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Safe Haven


Critics' Reviews

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'Safe Haven' lacks novel's tension and surprise
By Kate Erbland, Special to MSN Movies

Arriving just in time for Valentine's Day, the latest paint-by-numbers romantic drama based on a Nicholas Sparks novel, "Safe Haven," hits theaters, perfectly positioning itself as must-see holiday fare. But while Sparks' recently published novel of the same name is surprisingly shot through with emotional intensity and tense sequences, Lasse Hallstrom's (who previously directed "Dear John," also based on a Sparks book) feature instead gives itself over to convention, making "Safe Haven" a safe bet for V-Day viewing, but an otherwise throwaway entry into the Sparks canon.

Julianne Hough, the former ballroom dancer still intent on shuffling into an acting career, leads the cast as Katie, new gal in tiny Southport, N.C. When we first meet Katie, we know she's running from the law (and a particularly driven detective, played by David Lyons), but it's not entirely clear why, and Katie's cagey, keep-to-herself demeanor doesn't exactly lend itself to full disclosure. But Katie is new in a town that doesn't seem to get much of anything new, and she's pretty and sweet, so it's not shocking when local shopkeeper Alex (Josh Duhamel) starts haltingly pursuing her.

Alex has his own demons -- a beloved dead wife and two adorable and scrappy kids -- but he doesn't want to hide them from Katie, and the two begin a romantic relationship in fits and starts. Hough and Duhamel possess a believable and charming chemistry, and watching them fall in love is the highlight of an otherwise inconsequential film.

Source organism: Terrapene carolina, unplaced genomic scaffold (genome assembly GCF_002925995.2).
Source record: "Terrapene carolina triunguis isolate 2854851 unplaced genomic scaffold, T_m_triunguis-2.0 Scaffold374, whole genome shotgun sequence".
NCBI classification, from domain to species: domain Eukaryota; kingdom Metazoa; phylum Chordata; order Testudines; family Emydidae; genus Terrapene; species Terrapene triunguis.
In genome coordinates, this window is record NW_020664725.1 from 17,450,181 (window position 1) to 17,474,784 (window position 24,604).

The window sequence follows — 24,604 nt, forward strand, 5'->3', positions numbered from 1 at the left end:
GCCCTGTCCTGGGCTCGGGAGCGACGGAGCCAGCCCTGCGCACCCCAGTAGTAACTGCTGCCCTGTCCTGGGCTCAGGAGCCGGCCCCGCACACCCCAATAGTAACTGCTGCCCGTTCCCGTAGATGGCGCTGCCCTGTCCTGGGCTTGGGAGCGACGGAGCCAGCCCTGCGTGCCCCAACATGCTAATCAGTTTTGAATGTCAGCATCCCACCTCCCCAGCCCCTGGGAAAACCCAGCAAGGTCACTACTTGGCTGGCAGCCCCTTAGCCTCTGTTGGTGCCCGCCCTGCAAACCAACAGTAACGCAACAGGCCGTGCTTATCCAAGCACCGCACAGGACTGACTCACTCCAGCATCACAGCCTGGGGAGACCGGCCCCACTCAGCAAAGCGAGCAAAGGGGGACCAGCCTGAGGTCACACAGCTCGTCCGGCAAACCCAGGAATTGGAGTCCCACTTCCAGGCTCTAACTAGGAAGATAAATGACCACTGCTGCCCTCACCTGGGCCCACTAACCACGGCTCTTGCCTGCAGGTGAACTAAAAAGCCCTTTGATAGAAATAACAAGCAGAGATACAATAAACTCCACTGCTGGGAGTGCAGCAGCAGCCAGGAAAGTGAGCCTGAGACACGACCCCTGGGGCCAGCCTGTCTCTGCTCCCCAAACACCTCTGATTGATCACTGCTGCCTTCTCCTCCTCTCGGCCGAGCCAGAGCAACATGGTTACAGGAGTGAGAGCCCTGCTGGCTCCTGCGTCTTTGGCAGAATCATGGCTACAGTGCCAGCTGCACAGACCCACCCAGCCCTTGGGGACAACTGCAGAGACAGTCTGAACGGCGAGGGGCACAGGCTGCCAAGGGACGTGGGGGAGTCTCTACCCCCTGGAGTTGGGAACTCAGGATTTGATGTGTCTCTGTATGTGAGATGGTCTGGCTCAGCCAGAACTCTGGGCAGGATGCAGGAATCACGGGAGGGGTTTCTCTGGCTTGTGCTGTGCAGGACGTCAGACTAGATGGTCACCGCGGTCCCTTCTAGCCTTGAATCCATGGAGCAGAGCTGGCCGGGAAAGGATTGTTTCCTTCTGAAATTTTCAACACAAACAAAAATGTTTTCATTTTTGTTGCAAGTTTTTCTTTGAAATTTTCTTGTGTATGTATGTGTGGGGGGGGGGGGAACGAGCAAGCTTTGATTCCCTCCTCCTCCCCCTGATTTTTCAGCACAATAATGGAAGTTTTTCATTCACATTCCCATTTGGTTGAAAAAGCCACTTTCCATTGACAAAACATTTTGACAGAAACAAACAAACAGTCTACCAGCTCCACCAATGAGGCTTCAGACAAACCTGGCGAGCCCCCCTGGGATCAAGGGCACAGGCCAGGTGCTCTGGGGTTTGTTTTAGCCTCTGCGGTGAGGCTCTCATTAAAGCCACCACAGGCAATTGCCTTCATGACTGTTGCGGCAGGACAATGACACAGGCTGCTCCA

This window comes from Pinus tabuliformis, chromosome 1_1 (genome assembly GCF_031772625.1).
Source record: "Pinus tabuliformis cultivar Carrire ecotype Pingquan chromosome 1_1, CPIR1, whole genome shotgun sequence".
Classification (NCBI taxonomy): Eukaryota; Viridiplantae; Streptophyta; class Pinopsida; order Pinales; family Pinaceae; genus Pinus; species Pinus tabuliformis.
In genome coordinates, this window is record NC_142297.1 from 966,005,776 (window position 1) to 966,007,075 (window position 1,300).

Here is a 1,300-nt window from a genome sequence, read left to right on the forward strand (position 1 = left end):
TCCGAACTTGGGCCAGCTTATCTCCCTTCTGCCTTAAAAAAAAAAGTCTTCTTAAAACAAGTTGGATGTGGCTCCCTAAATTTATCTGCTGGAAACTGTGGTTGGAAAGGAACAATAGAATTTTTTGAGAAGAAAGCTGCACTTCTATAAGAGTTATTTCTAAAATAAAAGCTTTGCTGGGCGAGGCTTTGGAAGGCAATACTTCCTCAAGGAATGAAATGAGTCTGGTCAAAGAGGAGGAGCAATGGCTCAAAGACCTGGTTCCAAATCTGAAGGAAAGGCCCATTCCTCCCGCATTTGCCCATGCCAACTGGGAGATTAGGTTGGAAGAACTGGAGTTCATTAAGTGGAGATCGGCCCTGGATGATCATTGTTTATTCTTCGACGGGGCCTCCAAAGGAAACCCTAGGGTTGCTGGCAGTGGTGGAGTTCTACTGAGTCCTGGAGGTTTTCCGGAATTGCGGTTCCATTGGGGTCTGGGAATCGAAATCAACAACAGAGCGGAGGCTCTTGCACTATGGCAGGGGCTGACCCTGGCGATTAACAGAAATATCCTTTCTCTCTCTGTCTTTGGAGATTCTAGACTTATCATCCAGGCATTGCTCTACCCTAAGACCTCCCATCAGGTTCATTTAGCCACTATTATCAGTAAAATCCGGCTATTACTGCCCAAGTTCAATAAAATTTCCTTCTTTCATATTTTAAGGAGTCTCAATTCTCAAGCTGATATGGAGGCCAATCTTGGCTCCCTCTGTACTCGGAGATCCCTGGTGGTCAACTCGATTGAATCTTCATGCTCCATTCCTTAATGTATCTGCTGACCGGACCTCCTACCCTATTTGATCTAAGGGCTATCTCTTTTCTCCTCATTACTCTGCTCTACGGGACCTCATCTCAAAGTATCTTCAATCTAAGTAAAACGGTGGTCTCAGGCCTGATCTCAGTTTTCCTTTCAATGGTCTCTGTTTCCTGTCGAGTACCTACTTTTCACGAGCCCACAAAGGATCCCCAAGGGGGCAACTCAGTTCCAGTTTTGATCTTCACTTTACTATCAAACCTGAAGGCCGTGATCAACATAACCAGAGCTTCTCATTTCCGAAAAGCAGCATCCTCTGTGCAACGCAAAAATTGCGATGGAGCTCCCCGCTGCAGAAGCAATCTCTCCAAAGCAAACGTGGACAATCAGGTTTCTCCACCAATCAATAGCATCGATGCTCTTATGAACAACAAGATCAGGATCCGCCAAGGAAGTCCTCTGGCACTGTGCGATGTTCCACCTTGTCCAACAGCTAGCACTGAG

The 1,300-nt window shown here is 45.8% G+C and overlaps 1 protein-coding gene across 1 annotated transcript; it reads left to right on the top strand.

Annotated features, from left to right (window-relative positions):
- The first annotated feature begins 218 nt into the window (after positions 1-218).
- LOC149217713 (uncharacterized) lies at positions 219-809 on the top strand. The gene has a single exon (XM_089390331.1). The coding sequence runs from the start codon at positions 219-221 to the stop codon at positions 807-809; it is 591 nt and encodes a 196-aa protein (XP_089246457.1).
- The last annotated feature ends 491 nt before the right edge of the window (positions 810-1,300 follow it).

Despite the fact that Sparks' novel was optioned for the screen before it was even published (the sort of thing that would seemingly guarantee an interest in and hunger for, well, the actual material at hand), screenwriters Leslie Bohem and Dana Stevens have taken some serious liberties with their source material. While the framework of Sparks' book remains in place, Bohem and Stevens' script is packed with tweaks and changes that seem entirely in service to making "Safe Haven" flow along in a more traditionally "cinematic" way. Unfortunately, those changes (particularly a major one involving Detective Tierney's strategy for tracking down Katie) also deflate great sources of tension, surprise and actual emotion that are present in "Safe Haven" the novel.

Like any Sparks-based film, "Safe Haven" relies on a lingering sense that something bad is about to happen, mixed in with a hearty dose of magical realism, both elements that are more intriguingly present in its original form. On its own merits, "Safe Haven" is about as satisfying and filling as a Valentine's Day conversation heart, with far less to say.

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Kate Erbland is a contributing writer for MSN Movies, a critic for Boxoffice magazine, and an associate editor for Film School Rejects. She has been writing about movies since 2008, but has been thinking about movies for far longer. She lives in Los Angeles.

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